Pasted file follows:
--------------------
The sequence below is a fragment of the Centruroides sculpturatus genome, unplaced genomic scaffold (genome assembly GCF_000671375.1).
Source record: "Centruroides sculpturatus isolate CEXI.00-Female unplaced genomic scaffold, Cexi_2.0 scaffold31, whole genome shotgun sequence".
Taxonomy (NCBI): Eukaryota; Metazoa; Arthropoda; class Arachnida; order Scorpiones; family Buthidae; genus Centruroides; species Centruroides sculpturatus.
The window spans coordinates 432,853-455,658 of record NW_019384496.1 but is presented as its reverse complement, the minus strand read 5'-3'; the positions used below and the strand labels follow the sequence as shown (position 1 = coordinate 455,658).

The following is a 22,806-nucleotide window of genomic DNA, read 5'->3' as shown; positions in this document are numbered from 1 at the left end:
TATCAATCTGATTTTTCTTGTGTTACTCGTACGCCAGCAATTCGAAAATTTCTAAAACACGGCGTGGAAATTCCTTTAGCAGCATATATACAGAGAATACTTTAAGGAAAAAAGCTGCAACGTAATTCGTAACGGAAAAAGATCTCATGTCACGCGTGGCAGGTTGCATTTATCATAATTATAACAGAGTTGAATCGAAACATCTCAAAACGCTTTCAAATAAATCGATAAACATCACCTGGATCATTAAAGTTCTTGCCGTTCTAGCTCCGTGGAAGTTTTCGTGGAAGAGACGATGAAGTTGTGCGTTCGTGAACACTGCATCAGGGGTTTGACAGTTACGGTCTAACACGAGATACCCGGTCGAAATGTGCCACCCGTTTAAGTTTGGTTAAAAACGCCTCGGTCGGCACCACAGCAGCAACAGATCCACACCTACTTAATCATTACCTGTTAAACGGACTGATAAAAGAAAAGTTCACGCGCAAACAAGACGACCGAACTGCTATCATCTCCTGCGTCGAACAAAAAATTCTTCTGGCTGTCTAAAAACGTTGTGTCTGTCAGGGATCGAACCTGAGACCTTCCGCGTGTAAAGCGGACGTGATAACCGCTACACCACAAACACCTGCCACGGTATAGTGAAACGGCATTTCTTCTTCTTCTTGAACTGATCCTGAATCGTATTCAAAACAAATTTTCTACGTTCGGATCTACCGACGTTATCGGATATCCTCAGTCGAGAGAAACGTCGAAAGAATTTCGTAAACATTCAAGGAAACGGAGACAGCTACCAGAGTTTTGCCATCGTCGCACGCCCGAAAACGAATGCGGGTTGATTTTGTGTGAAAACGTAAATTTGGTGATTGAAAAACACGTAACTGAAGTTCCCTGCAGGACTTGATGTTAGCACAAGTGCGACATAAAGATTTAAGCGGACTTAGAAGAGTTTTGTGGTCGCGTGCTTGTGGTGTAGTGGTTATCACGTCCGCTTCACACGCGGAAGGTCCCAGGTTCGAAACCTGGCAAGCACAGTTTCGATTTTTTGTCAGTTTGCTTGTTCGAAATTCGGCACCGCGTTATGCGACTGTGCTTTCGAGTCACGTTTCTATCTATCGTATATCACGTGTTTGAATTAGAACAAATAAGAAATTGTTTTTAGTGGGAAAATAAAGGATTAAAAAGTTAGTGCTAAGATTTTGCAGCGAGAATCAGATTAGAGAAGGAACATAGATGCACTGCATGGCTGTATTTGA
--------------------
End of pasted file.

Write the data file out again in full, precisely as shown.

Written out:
The sequence below is a fragment of the Centruroides sculpturatus genome, unplaced genomic scaffold (genome assembly GCF_000671375.1).
Source record: "Centruroides sculpturatus isolate CEXI.00-Female unplaced genomic scaffold, Cexi_2.0 scaffold31, whole genome shotgun sequence".
Taxonomy (NCBI): Eukaryota; Metazoa; Arthropoda; class Arachnida; order Scorpiones; family Buthidae; genus Centruroides; species Centruroides sculpturatus.
The window spans coordinates 432,853-455,658 of record NW_019384496.1 but is presented as its reverse complement, the minus strand read 5'-3'; the positions used below and the strand labels follow the sequence as shown (position 1 = coordinate 455,658).

The following is a 22,806-nucleotide window of genomic DNA, read 5'->3' as shown; positions in this document are numbered from 1 at the left end:
TATCAATCTGATTTTTCTTGTGTTACTCGTACGCCAGCAATTCGAAAATTTCTAAAACACGGCGTGGAAATTCCTTTAGCAGCATATATACAGAGAATACTTTAAGGAAAAAAGCTGCAACGTAATTCGTAACGGAAAAAGATCTCATGTCACGCGTGGCAGGTTGCATTTATCATAATTATAACAGAGTTGAATCGAAACATCTCAAAACGCTTTCAAATAAATCGATAAACATCACCTGGATCATTAAAGTTCTTGCCGTTCTAGCTCCGTGGAAGTTTTCGTGGAAGAGACGATGAAGTTGTGCGTTCGTGAACACTGCATCAGGGGTTTGACAGTTACGGTCTAACACGAGATACCCGGTCGAAATGTGCCACCCGTTTAAGTTTGGTTAAAAACGCCTCGGTCGGCACCACAGCAGCAACAGATCCACACCTACTTAATCATTACCTGTTAAACGGACTGATAAAAGAAAAGTTCACGCGCAAACAAGACGACCGAACTGCTATCATCTCCTGCGTCGAACAAAAAATTCTTCTGGCTGTCTAAAAACGTTGTGTCTGTCAGGGATCGAACCTGAGACCTTCCGCGTGTAAAGCGGACGTGATAACCGCTACACCACAAACACCTGCCACGGTATAGTGAAACGGCATTTCTTCTTCTTCTTGAACTGATCCTGAATCGTATTCAAAACAAATTTTCTACGTTCGGATCTACCGACGTTATCGGATATCCTCAGTCGAGAGAAACGTCGAAAGAATTTCGTAAACATTCAAGGAAACGGAGACAGCTACCAGAGTTTTGCCATCGTCGCACGCCCGAAAACGAATGCGGGTTGATTTTGTGTGAAAACGTAAATTTGGTGATTGAAAAACACGTAACTGAAGTTCCCTGCAGGACTTGATGTTAGCACAAGTGCGACATAAAGATTTAAGCGGACTTAGAAGAGTTTTGTGGTCGCGTGCTTGTGGTGTAGTGGTTATCACGTCCGCTTCACACGCGGAAGGTCCCAGGTTCGAAACCTGGCAAGCACAGTTTCGATTTTTTGTCAGTTTGCTTGTTCGAAATTCGGCACCGCGTTATGCGACTGTGCTTTCGAGTCACGTTTCTATCTATCGTATATCACGTGTTTGAATTAGAACAAATAAGAAATTGTTTTTAGTGGGAAAATAAAGGATTAAAAAGTTAGTGCTAAGATTTTGCAGCGAGAATCAGATTAGAGAAGGAACATAGATGCACTGCATGGCTGTATTTGA